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English Presentations

Presentations are listed in alphabetical order by the presenter's last name.

Faith and Secularization in Kate Chopin and Flannery O’Connor
Panel Presentation: For this panel, I culled the four best papers from a class I taught last fall called Literature, Faith, and Secularization. This class looks at the interplay between a religious and secular worldview in American literature from the Puritans to the present, focusing largely on three writers: Kate Chopin, Flannery O’Connor, and Toni Morrison. In the first paper, Daniel Majerowicz examines the fiction of Flannery O’Connor through the work of the great theorist of secularization Charles Taylor. In the second, Grace King looks at the motif of eyeglasses in the work of O’Connor and argues how this seemingly simple detail points to a deeper theological worldview in the author. In the third, Alba Sarria examines how conversion functions in the fiction of Kate Chopin and O’Connor, and in the final paper Miltiadis Papadopoulos analyzes how the intellect becomes a god for various characters in O’Connor’s work.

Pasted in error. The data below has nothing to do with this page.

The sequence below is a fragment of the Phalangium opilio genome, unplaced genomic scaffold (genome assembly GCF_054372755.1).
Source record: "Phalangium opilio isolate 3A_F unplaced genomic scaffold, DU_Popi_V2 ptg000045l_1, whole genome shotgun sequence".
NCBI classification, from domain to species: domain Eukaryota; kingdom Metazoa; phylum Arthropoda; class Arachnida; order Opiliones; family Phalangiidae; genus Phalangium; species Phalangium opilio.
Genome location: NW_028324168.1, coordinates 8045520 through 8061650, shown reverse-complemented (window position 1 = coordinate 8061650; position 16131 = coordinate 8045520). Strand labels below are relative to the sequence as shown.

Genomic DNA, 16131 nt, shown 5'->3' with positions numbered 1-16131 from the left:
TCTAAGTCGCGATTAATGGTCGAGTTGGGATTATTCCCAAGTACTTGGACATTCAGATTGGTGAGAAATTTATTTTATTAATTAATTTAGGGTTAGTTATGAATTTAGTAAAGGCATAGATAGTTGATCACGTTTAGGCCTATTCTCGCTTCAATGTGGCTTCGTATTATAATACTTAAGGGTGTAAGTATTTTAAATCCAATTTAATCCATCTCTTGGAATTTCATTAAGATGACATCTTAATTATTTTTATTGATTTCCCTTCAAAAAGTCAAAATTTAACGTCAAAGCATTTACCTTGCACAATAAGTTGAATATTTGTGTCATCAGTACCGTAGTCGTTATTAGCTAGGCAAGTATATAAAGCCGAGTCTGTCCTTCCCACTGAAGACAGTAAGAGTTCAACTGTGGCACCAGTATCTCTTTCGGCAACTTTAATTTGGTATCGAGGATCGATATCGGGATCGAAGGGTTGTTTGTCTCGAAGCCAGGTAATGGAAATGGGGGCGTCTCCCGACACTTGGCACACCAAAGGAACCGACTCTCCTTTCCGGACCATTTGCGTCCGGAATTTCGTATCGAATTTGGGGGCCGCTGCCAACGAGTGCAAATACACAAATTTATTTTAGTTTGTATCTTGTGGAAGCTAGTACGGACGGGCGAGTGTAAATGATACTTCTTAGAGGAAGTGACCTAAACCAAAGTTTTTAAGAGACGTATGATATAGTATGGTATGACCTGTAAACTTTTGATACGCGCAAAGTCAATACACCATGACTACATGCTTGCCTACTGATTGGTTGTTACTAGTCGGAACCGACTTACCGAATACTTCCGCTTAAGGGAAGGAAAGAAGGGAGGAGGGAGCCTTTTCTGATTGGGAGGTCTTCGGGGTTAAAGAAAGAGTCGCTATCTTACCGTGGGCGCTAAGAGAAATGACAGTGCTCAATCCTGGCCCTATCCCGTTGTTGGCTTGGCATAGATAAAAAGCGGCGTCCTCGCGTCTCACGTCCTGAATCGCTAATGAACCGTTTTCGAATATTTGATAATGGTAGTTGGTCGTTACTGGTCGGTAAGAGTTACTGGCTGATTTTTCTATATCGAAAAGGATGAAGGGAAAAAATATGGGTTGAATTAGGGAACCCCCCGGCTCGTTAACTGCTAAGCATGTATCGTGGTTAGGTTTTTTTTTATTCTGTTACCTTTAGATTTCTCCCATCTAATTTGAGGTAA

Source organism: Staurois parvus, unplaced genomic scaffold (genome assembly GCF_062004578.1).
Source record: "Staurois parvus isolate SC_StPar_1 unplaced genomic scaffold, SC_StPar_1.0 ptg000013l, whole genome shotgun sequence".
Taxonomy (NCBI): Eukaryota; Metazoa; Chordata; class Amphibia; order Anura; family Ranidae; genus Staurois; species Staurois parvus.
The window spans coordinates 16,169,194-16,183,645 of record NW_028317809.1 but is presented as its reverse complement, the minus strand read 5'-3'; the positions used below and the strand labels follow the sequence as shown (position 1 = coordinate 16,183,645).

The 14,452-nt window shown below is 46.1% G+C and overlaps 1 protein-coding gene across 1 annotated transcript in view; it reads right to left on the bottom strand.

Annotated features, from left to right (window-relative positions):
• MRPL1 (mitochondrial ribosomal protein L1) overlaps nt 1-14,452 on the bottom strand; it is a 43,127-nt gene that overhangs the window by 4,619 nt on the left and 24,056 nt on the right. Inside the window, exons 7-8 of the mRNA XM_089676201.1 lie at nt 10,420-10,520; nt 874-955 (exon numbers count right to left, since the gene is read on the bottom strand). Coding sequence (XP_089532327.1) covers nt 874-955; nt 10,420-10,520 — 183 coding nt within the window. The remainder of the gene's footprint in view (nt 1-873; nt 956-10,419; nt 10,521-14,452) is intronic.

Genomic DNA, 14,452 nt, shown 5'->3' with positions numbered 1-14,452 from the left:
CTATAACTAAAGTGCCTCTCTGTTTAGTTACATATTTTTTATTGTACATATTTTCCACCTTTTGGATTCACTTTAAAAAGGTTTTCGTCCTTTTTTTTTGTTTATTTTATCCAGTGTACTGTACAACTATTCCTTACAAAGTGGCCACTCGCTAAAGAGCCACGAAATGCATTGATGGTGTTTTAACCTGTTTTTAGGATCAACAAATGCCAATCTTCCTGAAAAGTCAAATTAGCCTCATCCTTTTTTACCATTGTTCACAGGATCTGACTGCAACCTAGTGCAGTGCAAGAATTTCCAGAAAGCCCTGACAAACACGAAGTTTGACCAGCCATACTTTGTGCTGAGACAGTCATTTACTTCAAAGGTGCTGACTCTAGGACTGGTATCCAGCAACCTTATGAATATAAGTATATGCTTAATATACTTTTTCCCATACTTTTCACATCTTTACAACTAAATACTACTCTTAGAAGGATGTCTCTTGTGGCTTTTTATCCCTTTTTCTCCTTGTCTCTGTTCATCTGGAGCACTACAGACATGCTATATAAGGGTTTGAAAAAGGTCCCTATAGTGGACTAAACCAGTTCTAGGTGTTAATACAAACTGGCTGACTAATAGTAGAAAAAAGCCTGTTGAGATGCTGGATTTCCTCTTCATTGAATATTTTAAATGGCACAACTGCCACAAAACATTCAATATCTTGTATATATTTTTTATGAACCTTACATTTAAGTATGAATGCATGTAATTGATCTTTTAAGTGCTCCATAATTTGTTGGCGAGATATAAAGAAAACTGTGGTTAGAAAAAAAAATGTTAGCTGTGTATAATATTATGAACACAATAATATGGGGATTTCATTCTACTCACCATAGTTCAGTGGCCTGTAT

Panelists: Daniel Majerowicz, Grace King and Alba Sarria / Mentor and Moderator: David Wehner, Ph.D.
"A New World of Gods and Monsters": Horror in the Interwar Era, 1920-1935
In the years directly following World War I, the people of Germany, England, and America needed a way to process the horrors that they and those around them had experienced during the war. This period also saw great strides being taken in the art of film making, including the spread of local cinemas, the creation of 9.5mm and 16mm film, and the development of color film technology like chronochrome and technicolor. Recognizing these advances, several visionaries used these new techniques to create films that tried to provide audiences with catharsis after the war. Many of these films, surprisingly, were horror films that tackled topics such as disfigurement, man-made monsters, and supernatural creatures. This talk will examine why films like The Cabinet of Dr. Caligari, Noseferatu, and the Frankenstein series connected so deeply with audiences who had experienced their share of real life horrors only a decade previously.
Presenter: Joseph Staub / Mentor: Jack Dudley, Ph.D.

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Faculty Presentations